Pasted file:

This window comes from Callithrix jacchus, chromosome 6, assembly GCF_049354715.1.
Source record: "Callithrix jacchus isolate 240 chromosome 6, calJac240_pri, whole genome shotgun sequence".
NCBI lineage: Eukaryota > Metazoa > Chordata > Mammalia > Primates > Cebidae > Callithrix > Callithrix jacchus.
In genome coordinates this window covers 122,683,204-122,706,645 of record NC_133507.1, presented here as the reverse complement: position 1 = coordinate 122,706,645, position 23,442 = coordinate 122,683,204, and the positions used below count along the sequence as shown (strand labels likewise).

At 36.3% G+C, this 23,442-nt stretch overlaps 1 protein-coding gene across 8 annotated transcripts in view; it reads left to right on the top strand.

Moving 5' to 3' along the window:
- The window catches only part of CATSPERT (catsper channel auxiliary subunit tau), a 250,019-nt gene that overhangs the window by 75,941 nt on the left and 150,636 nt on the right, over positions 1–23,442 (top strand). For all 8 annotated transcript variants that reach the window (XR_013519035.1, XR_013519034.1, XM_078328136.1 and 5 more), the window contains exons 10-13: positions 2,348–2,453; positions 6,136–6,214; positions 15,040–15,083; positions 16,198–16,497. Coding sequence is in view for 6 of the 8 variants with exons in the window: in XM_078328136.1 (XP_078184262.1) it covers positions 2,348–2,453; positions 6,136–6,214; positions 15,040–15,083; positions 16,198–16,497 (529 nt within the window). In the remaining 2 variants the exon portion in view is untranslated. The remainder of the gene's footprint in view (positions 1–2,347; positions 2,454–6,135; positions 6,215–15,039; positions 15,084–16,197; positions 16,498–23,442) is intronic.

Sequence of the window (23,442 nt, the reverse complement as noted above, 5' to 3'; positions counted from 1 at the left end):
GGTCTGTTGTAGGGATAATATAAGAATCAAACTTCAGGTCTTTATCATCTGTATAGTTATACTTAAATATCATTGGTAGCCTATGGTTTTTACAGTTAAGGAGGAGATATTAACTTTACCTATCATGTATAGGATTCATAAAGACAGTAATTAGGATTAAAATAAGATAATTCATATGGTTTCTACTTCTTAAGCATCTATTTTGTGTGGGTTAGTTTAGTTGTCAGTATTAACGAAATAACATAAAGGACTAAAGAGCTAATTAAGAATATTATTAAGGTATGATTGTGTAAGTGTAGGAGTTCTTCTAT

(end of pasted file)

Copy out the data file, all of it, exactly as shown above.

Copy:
This window comes from Callithrix jacchus, chromosome 6, assembly GCF_049354715.1.
Source record: "Callithrix jacchus isolate 240 chromosome 6, calJac240_pri, whole genome shotgun sequence".
NCBI lineage: Eukaryota > Metazoa > Chordata > Mammalia > Primates > Cebidae > Callithrix > Callithrix jacchus.
In genome coordinates this window covers 122,683,204-122,706,645 of record NC_133507.1, presented here as the reverse complement: position 1 = coordinate 122,706,645, position 23,442 = coordinate 122,683,204, and the positions used below count along the sequence as shown (strand labels likewise).

At 36.3% G+C, this 23,442-nt stretch overlaps 1 protein-coding gene across 8 annotated transcripts in view; it reads left to right on the top strand.

Moving 5' to 3' along the window:
- The window catches only part of CATSPERT (catsper channel auxiliary subunit tau), a 250,019-nt gene that overhangs the window by 75,941 nt on the left and 150,636 nt on the right, over positions 1–23,442 (top strand). For all 8 annotated transcript variants that reach the window (XR_013519035.1, XR_013519034.1, XM_078328136.1 and 5 more), the window contains exons 10-13: positions 2,348–2,453; positions 6,136–6,214; positions 15,040–15,083; positions 16,198–16,497. Coding sequence is in view for 6 of the 8 variants with exons in the window: in XM_078328136.1 (XP_078184262.1) it covers positions 2,348–2,453; positions 6,136–6,214; positions 15,040–15,083; positions 16,198–16,497 (529 nt within the window). In the remaining 2 variants the exon portion in view is untranslated. The remainder of the gene's footprint in view (positions 1–2,347; positions 2,454–6,135; positions 6,215–15,039; positions 15,084–16,197; positions 16,498–23,442) is intronic.

Sequence of the window (23,442 nt, the reverse complement as noted above, 5' to 3'; positions counted from 1 at the left end):
GGTCTGTTGTAGGGATAATATAAGAATCAAACTTCAGGTCTTTATCATCTGTATAGTTATACTTAAATATCATTGGTAGCCTATGGTTTTTACAGTTAAGGAGGAGATATTAACTTTACCTATCATGTATAGGATTCATAAAGACAGTAATTAGGATTAAAATAAGATAATTCATATGGTTTCTACTTCTTAAGCATCTATTTTGTGTGGGTTAGTTTAGTTGTCAGTATTAACGAAATAACATAAAGGACTAAAGAGCTAATTAAGAATATTATTAAGGTATGATTGTGTAAGTGTAGGAGTTCTTCTAT